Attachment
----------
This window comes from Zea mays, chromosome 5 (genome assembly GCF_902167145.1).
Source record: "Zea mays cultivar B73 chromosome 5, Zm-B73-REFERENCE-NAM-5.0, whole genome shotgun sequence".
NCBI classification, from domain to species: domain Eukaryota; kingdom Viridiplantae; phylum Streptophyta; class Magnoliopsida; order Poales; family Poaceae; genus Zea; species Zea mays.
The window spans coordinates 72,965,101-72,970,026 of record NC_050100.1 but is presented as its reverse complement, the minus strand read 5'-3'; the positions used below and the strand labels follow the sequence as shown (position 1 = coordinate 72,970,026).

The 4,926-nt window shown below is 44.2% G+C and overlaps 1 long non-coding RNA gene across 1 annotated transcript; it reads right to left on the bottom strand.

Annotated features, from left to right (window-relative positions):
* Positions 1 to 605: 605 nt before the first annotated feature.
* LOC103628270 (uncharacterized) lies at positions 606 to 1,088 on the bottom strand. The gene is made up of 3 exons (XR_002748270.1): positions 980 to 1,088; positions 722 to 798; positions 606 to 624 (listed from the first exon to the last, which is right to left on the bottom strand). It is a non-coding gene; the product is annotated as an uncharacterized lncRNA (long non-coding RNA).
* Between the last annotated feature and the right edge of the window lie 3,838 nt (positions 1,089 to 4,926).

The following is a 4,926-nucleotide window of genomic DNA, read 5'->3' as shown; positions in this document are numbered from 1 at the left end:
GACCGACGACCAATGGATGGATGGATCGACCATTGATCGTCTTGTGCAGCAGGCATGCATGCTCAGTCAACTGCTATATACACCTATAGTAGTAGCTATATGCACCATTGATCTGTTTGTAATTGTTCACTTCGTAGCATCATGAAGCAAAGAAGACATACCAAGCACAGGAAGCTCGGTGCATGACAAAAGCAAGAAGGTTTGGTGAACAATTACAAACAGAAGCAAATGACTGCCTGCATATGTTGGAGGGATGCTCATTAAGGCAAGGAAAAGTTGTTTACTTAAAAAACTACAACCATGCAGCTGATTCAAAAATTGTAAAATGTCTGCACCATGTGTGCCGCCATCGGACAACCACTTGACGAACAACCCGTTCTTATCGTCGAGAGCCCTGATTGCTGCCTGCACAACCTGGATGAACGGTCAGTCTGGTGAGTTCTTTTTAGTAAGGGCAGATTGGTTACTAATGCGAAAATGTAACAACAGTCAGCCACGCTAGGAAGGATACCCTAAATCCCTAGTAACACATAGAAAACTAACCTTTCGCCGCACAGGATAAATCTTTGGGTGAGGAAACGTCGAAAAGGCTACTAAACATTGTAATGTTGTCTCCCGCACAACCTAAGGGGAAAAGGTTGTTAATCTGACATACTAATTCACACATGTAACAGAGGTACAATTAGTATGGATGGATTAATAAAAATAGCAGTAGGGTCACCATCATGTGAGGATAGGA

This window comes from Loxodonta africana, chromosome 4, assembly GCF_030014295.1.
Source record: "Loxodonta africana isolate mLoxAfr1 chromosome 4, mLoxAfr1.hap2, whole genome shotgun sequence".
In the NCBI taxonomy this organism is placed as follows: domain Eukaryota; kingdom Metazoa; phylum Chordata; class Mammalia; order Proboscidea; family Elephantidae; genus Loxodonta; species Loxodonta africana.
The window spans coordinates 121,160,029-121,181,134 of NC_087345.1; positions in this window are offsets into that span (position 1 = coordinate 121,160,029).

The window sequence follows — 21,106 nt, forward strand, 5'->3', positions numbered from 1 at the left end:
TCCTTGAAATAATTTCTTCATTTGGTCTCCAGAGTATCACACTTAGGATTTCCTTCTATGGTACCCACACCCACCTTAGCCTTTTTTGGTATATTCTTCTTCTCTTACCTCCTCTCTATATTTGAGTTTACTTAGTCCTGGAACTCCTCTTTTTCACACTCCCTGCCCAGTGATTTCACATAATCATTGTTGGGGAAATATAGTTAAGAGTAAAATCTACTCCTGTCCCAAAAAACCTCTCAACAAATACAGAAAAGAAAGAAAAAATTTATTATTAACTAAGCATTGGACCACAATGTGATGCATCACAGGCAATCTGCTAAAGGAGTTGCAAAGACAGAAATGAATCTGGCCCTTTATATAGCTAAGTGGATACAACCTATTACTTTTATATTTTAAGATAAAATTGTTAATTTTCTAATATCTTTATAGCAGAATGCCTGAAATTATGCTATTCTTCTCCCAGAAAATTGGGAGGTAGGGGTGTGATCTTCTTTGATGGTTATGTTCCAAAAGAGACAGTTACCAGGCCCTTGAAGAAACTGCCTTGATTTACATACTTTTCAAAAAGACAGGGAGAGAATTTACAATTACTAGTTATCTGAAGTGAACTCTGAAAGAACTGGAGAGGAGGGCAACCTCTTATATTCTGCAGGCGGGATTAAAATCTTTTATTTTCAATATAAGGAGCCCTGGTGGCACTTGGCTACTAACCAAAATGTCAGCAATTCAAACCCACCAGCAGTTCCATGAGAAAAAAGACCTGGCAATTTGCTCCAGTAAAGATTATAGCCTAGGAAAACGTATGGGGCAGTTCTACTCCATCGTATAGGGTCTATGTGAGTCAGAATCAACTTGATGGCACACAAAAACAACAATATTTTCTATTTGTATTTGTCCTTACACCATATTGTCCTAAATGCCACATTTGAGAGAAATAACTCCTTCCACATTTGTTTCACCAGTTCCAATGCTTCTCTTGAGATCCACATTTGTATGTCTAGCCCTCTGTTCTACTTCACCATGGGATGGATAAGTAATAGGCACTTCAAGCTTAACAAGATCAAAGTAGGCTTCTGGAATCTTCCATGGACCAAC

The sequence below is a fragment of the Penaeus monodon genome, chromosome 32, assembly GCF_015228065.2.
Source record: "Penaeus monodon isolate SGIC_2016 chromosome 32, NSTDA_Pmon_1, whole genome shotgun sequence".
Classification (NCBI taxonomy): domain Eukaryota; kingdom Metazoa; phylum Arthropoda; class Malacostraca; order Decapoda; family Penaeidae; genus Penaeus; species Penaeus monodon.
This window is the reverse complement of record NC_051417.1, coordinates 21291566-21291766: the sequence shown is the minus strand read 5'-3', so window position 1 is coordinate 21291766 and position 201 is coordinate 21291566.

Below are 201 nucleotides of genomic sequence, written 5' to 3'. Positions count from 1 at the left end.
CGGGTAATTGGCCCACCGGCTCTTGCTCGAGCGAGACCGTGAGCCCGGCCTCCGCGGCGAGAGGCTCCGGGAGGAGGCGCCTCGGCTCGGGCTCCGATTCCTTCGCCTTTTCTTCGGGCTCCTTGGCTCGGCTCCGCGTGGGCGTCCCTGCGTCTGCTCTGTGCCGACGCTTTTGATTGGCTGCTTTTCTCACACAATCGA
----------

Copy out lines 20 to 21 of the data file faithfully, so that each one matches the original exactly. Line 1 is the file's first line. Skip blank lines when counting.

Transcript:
Classification (NCBI taxonomy): domain Eukaryota; kingdom Metazoa; phylum Arthropoda; class Malacostraca; order Decapoda; family Penaeidae; genus Penaeus; species Penaeus monodon.
This window is the reverse complement of record NC_051417.1, coordinates 21291566-21291766: the sequence shown is the minus strand read 5'-3', so window position 1 is coordinate 21291766 and position 201 is coordinate 21291566.